hand was a tin of the most fashionable foreign cigarettes, with silver
lighter topping it. It was pure posh.
This takes me to the other talk of Mervyn’s, again unforgettable. Ian
Flemming had created James Bond, and Bond was brought to the big screen
in the shape of Sean Connery. Who can forget Connery saying: “Bond,
This was an irresistible character for Mervyn, who was particularly
taken by Bond’s love for the finer things in life. Apart from his
faithful Walther PPK, Bond drove fast cars and was faulties in his
choice of women. He was impeccably outfitted, and everything he owned
had the stamp of high class.
About this time, a group of local spoilers mounted an attack on Bond,
calling him a dangerous and culturally detrimental representative of the
West. Mervyn was cut to the quick, and responded with his classic piece
delivered on radio, in the form of an address to the jury, called “In
Defence of James Bond.”
I can hear him now, his mannered voice and measured style, with his
habit of sometimes sliding one word into another, making this masterful
performance. I sat riveted in the studio. This later appeared in print,
but it was no match for his original delivery.
Mervyn moved on to his later, and even greater moments. He came to be
one of the best foreign affairs analysis and political commentators of
his time. Two occasions on which I saw him outside Radio Ceylon were
when he presided over lectures delivered by Krishna Menon, the great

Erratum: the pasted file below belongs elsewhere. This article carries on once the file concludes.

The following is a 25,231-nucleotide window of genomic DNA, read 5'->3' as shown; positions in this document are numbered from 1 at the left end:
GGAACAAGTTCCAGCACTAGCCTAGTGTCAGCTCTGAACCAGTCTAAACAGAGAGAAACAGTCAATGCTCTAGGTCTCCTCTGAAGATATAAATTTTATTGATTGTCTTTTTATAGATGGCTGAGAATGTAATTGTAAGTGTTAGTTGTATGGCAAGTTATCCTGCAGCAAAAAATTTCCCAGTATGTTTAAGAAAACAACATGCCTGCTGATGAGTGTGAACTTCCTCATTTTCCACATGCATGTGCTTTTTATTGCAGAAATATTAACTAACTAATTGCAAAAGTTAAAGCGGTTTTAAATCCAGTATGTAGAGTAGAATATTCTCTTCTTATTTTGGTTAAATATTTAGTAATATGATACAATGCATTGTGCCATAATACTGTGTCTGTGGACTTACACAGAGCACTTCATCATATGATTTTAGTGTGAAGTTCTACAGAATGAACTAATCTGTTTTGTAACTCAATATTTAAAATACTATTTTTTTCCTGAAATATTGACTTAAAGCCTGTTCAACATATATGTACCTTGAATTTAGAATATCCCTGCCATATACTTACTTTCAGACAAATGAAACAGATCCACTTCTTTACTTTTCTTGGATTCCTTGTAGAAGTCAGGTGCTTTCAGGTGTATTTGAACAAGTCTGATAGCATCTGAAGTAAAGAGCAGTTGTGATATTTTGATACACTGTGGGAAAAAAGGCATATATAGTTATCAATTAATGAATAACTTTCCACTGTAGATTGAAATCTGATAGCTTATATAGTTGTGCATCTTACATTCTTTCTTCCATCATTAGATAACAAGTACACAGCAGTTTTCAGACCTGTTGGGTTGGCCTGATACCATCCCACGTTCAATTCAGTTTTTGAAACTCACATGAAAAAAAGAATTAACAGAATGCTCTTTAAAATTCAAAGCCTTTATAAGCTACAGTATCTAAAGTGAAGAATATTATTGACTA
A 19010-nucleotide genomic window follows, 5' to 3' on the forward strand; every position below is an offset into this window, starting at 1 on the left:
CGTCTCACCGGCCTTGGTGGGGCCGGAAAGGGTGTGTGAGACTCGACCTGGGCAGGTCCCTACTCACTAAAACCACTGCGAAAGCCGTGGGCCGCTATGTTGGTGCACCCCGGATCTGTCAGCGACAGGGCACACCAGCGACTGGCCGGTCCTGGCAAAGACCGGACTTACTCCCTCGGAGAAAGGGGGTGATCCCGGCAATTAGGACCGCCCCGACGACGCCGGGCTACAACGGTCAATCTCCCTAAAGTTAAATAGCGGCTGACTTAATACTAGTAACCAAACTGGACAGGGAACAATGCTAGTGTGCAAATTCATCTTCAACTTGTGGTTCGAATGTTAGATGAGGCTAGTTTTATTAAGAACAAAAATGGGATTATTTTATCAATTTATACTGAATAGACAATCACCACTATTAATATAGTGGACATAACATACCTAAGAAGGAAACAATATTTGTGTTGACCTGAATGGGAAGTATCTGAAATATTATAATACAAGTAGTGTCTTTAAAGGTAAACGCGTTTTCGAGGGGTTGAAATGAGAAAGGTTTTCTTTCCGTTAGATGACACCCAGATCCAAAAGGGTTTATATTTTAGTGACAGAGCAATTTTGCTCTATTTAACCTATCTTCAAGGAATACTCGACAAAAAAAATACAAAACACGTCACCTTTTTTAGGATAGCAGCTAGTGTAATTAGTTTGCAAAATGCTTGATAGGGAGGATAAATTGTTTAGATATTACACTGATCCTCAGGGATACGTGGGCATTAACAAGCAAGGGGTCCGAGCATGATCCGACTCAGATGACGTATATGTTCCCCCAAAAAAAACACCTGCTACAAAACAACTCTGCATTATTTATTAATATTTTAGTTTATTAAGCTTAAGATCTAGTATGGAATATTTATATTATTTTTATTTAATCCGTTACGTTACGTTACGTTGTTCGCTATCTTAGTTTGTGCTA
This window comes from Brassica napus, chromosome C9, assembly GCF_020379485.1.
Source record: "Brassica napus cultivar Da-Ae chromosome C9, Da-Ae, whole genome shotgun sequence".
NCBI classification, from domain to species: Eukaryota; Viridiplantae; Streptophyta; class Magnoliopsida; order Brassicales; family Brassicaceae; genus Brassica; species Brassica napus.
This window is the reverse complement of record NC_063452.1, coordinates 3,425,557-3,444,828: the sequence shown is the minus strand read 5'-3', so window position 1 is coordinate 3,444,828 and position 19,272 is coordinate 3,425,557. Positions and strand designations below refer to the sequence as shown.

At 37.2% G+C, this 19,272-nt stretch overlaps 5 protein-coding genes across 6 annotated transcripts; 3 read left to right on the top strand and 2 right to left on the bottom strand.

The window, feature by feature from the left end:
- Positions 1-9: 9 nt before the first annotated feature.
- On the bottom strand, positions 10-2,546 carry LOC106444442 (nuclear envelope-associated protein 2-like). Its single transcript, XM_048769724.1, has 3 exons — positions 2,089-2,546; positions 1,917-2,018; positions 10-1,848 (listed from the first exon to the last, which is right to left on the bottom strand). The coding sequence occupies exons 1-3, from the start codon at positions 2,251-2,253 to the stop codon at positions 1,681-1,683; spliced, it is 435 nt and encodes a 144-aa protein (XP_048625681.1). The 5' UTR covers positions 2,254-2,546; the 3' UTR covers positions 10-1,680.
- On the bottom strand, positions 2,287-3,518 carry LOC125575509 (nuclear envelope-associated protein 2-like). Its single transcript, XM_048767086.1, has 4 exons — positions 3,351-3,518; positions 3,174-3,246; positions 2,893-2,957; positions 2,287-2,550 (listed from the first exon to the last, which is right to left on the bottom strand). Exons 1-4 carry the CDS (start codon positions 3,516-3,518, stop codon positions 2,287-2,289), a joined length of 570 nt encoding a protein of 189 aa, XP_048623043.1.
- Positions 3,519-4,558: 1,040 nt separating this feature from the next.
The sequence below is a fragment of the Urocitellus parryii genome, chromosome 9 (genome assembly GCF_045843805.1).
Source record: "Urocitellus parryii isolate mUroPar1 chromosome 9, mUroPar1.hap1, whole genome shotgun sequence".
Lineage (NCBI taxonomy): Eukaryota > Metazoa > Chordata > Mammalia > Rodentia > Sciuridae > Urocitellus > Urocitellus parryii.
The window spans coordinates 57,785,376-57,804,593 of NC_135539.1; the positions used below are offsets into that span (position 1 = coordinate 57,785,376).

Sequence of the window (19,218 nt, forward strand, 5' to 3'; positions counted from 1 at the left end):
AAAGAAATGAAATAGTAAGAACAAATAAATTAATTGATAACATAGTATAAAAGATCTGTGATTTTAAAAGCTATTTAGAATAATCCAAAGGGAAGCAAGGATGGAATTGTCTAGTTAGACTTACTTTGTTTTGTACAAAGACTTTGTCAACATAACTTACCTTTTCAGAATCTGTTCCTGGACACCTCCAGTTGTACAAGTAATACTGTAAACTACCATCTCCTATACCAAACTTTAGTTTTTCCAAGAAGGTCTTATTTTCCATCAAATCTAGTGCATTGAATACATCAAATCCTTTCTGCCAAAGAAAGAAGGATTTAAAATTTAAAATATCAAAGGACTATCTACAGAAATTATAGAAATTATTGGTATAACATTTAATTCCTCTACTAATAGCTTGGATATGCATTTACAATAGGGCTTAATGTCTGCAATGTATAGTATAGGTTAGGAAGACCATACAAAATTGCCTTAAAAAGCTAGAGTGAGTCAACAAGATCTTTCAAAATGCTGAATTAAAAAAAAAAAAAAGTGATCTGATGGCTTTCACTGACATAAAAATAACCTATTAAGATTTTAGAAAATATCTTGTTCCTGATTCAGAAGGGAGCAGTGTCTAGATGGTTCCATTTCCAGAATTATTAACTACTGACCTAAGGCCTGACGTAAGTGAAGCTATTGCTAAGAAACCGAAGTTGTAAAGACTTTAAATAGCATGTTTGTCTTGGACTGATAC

Indian intellectual warhorse.
And yes, there was one other, when he spoke at the Centre for Society
and Religion, with Felix Dias Bandaranaike, and a bill of speakers
including Amaradasa Fernando. This was almost immediately after the UNP
landslide in 1977.
I remember Amaradasa Fernando making some palliative remarks, and
Mervyn who followed him, started out by saying: “I don’t know if Mr.
Amaradasa Fernando is trying to make a virtue out of necessity. “But it
will be interesting to recall as an aside, that FDB himself began by
“It is not often that Satan comes to the Centre for Society and
Religion!”, in an illusion to Dr. N. M. Perera’s greatly favoured
description of him at the time of the United Front Government.
While Mervyn was comfortable with the cognoscenti, he did bring
intellectual discourse close to a wider public with his journal “Lanka
Guardian”. Some of the best minds contributed to it, and even grudging
wallets like mine gladly gave up the small sum needed to attend the
For me, Mervyn’s grand period was in the 1990s, when he wrote in a
microprocessed style. It had “everything inside.” This was his Sunday
column, full of brilliance for what he did not say. Staccato sentences,
dots, pauses, perfectly placed quotations, and of course, much mischief,
which even then he could hardly resist, as in “...the Hoo and Pee, Chee,
A brief rewind. Mervyn had a remarkable sense of time and place. The
1960s did not offer opportunities of frequent travel for most of us.
Mervyn being in journalism was more fortunate. Writing once about a
visit to Greece, he described how he stood on a particular spot, and
then in tones that were highly evocative, added “Here Homer sang.”
It’s all been said before. Mervyn, the great journalist, the
outstanding editor, the innovative publisher, the learned commentator,
the intellectual gymnast. My choice of legacy is out of another box,
This is Mervyn’s living legacy, and rarely is it known to happen. In
intellectual sweep Dayan has outdone Mervyn. Dayan brings to his daily
exercise in existence, a swathe of experience that makes him stride with
the mighty and hold the magic to touch people. We are talking fine steel
forged out of the hottest fire.
All that jazz? Second chances don’t come easy, so I’m asking Dayan
right away. Do you like Duke Ellington?